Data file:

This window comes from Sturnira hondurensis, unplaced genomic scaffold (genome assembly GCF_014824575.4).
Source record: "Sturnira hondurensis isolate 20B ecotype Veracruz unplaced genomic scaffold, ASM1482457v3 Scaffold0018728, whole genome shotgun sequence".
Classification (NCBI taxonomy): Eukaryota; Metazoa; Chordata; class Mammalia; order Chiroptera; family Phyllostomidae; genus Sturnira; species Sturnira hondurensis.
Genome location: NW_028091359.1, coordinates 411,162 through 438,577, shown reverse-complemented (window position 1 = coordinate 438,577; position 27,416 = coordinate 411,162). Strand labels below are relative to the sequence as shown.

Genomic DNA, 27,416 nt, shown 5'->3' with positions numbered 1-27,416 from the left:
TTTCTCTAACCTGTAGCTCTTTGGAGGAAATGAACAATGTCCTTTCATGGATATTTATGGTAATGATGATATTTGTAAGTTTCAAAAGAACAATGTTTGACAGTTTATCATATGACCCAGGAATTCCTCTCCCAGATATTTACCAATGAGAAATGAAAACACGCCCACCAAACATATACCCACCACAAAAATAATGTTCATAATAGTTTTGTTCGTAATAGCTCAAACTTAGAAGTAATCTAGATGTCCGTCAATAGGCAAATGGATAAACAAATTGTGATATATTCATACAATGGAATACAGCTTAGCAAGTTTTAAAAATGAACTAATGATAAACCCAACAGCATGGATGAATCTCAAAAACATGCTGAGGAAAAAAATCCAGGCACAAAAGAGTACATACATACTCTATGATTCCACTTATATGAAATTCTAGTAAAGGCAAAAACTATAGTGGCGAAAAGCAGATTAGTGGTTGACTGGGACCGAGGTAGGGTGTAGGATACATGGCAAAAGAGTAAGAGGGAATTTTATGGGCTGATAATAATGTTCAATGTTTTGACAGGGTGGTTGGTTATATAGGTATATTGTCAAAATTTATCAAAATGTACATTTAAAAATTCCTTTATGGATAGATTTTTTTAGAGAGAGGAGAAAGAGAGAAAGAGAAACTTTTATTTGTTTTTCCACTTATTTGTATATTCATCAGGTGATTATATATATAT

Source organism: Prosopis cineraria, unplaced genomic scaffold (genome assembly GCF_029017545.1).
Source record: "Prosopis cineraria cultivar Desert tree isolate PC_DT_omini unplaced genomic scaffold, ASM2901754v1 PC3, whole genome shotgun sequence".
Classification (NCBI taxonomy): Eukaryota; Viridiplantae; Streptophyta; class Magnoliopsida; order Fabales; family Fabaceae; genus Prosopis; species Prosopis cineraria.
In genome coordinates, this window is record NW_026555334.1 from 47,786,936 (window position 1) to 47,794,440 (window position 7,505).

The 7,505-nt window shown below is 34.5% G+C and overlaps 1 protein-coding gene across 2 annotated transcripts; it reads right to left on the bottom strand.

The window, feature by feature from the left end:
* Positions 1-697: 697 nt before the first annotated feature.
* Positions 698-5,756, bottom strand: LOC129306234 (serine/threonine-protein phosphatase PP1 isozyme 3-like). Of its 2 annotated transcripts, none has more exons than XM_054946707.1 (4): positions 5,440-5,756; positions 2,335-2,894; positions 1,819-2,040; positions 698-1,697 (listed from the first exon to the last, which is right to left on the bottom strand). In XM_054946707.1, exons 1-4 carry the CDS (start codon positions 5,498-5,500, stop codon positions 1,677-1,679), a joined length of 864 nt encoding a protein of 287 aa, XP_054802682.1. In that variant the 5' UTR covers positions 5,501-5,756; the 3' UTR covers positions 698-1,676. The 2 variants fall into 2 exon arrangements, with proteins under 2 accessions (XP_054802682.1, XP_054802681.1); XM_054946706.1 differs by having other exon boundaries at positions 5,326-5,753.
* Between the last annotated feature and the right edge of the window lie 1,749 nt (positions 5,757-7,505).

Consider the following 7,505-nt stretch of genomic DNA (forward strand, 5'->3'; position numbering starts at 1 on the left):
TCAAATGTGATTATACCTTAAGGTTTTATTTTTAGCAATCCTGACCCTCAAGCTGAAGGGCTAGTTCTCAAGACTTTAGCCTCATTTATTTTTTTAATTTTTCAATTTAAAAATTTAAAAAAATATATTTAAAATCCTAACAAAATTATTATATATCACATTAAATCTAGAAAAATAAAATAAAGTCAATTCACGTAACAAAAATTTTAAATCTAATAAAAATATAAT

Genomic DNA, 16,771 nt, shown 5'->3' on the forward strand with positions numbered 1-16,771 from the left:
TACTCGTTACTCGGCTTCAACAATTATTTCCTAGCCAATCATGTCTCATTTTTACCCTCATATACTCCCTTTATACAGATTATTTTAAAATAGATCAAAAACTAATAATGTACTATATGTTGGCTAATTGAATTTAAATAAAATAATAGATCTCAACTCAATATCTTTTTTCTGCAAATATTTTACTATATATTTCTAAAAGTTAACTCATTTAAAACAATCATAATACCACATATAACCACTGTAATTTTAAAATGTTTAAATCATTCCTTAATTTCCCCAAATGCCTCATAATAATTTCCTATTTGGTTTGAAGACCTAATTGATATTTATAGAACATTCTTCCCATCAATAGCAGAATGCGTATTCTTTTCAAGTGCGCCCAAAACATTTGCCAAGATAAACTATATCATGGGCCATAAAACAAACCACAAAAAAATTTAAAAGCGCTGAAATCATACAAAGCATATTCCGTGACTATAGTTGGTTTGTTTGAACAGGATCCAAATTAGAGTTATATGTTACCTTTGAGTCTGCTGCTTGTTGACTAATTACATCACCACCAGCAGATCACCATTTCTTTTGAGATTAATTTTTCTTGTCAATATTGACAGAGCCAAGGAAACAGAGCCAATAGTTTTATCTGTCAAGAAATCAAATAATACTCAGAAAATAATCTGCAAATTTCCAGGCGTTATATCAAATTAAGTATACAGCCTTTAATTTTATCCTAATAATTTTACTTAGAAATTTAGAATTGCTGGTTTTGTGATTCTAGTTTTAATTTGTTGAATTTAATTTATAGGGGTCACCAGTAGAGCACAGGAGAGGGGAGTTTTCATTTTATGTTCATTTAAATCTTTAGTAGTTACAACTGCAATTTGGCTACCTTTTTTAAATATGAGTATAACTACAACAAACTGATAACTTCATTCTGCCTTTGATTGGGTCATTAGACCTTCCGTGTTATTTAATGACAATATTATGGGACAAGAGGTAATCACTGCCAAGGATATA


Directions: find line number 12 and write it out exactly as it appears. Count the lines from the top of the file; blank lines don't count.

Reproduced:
The window, feature by feature from the left end: